This fairly chunky optic nonetheless only weighs in at a pretty modest 371g thanks to a predominantly plastic construction, but balanced really nicely on the Alpha A7R II we tested it with. The design is very clean – so much so that there’s no distance or DOF scales, but those niggles aside, it’s a cracking portrait lens. Focusing is nice and brisk while the nine-blade diaphragm delivers to really beautiful bokeh. Optically, there’s little to fault it on either – it’s incredibly sharp at the centre of the frame through the aperture range. If you can’t justify one of the more exotic Sony portrait lenses, this is a great option.
This ultra-wide 12-24mm lens delivers a phenomenal viewing angle of 122 degrees, with a rectilinear design aiming to keep distortion to a minimum. Autofocus is practically silent and well suited to both stills and movie capture, while the fly-by-wire manual focus ring operates smoothly and with excellent precision. Even at the widest aperture of f/4, vignetting isn’t too obvious, while the drop in corner-sharpness is quite minimal at both ends of the zoom range, and negligible at mid-zoom settings. When you hit f/5.6, sharpness is excellent across the frame, with the lens also very resistant to ghosting and flare.
Two rear-mounted OSS (Optical SteadyShot) stabilization switches select on/off and static/panning modes. A further two switches are on hand for auto/manual focus modes, and to lock out the close autofocus range below three metres. Unusually for this class of 70-200mm f/4 lens, there’s also a set of three focus-hold buttons towards the front of the lens, plus a tripod mounting collar. The optical path includes plenty of premium glass, plus Sony’s Nano AR Coatings. Sharpness and contrast are generally very good, although extreme edge and corner-sharpness drops off at 70mm when using an aperture of f/4, and at 200mm throughout the aperture range. Ultimately, this lens is a highly competent telephoto zoom with excellent handling.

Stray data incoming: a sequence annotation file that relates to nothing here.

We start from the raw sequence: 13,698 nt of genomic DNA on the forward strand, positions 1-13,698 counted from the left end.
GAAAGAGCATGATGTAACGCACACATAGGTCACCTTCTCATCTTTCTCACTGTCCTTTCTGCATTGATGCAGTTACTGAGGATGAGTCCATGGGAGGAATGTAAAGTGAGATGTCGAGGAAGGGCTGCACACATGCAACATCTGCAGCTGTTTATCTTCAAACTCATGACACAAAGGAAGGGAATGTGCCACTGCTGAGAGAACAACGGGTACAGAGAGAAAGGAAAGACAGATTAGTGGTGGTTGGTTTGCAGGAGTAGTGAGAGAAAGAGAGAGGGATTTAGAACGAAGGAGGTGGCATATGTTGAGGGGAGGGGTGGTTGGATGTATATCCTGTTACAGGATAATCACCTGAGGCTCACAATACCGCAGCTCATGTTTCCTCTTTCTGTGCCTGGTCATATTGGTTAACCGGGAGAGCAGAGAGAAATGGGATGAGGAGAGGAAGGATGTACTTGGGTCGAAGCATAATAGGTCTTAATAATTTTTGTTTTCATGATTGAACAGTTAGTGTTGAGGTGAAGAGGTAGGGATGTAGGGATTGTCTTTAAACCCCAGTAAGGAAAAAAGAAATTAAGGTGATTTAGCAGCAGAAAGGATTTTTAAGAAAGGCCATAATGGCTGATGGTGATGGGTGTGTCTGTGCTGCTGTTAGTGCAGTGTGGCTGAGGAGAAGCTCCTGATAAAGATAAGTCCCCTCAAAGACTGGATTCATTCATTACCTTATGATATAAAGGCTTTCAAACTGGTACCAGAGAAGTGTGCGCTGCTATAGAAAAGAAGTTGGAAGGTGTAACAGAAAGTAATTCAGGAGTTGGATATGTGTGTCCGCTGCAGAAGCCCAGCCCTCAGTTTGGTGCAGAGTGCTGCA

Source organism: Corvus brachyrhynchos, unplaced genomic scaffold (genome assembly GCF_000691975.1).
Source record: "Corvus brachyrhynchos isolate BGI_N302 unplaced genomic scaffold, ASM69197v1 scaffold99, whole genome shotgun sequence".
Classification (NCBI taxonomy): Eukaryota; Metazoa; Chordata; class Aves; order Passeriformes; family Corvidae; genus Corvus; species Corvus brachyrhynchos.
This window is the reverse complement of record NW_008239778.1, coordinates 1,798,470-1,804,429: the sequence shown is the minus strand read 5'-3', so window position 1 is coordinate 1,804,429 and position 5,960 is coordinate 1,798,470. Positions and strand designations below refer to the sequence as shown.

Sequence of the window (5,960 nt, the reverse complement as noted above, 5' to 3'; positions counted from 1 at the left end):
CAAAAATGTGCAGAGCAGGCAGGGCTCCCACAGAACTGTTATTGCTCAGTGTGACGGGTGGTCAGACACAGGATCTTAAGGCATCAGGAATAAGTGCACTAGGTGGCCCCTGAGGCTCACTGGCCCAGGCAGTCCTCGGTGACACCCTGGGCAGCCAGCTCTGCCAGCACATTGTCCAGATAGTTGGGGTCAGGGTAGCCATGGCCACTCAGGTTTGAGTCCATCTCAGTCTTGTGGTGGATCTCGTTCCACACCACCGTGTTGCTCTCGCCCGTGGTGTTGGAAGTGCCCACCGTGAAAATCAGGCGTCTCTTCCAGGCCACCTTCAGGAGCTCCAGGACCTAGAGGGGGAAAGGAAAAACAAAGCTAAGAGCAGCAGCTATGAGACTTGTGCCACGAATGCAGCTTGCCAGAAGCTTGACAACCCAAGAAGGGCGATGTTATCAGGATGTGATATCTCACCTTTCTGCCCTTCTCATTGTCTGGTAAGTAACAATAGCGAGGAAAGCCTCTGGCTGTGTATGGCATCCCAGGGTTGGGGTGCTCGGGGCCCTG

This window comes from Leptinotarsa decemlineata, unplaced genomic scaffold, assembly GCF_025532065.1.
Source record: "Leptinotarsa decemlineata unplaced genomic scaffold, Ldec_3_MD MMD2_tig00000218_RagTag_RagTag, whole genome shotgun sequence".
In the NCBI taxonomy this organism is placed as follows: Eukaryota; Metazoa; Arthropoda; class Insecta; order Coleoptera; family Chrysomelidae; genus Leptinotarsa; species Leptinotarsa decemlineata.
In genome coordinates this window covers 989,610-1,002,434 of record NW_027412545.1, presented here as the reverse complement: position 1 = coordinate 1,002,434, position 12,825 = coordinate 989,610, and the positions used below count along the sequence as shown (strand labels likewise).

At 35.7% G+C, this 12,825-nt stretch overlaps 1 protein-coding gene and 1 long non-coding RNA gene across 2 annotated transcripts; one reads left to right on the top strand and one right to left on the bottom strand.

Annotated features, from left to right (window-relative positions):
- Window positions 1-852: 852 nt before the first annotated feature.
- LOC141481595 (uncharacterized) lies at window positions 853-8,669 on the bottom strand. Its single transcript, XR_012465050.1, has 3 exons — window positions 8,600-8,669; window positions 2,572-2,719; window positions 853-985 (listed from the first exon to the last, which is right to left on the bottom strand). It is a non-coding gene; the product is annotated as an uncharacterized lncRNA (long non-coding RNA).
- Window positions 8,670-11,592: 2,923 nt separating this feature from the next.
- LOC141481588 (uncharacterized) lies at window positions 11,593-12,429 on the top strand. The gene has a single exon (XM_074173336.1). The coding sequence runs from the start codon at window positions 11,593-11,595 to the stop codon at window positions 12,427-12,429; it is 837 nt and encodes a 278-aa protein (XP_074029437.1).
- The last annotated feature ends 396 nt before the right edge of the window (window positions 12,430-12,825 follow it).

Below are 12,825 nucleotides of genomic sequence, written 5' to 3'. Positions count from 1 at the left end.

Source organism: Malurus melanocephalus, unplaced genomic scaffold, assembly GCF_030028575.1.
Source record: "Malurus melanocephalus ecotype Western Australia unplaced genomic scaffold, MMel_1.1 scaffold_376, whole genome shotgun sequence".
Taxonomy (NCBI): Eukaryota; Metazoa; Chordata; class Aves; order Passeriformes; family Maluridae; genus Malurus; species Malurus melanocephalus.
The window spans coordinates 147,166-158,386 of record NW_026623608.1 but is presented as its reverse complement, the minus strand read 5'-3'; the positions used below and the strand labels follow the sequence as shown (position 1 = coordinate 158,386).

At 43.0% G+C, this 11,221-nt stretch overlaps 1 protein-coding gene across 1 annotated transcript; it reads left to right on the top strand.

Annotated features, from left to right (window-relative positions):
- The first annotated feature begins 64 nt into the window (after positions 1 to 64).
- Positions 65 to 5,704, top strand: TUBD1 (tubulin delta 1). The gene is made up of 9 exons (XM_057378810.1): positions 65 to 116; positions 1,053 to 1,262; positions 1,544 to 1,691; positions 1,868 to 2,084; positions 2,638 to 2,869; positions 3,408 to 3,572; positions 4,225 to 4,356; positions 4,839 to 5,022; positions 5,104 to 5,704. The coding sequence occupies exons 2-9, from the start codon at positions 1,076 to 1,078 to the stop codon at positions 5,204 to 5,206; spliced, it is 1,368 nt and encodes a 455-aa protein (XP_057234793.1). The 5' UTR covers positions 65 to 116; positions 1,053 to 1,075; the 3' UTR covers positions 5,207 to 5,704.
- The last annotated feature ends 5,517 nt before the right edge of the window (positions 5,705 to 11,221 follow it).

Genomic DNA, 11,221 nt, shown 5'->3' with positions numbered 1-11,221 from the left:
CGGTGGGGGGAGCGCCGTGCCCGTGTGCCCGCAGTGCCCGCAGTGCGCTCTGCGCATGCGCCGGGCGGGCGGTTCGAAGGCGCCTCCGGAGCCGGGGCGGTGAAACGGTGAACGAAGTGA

The first 35mm prime lens to be launched for full-frame E-mount bodies was the dinky little FE 35mm f/2.8, designed along Zeiss’s Sonnar principles. The newer f/1.4 Distagon lens is massive by comparison, measuring 79x112mm and weighing 630g. However, it’s two f-stops faster and has a much more sophisticated feature set. Unusually for an E-mount lens, there’s a manual aperture ring. As a bonus, you can select one-third click steps or click-free rotation, the latter being ideal for shooting movies. Sharpness is exemplary, right across the whole image frame, chromatic aberration is only slight and barrel distortion is extremely low for a 35mm lens.
Unlike most up-market zoom lenses for DSLRs, this one has a widest available aperture of f/4 rather than f/2.8, which helps to make its size and weight a better match for the comparatively small A7 series bodies. As with most Zeiss-badged optics, the physical design looks minimalist, without any switches for auto/manual focus modes or on/off for the OSS (Optical SteadyShot) stabilizer. Even so, the metal lens barrels feel beautifully engineered and the build is dust/moisture resistant. Sharpness is good and very consistent throughout the zoom and aperture ranges although the corners become a little soft at longer zoom settings.
The FE 100-400mm f/4.5-5.6 GM OSS is Sony’s only lens for it’s mirrorless cameras that covers a focal length greater than 200mm, so it’s just as well it’s a great lens. Until more dedicated telephoto primes become available, this is a great partner of the Alpha A9, and isn’t much bigger than Sony’s 70-200mm f/2.8. Focusing is incredibly quiet and quick, while the built-in optical stabilization means you can reduce camera-shake by five stops. Optically, results are very good. Don’t expect results to match rival primes, but sharpness is very good.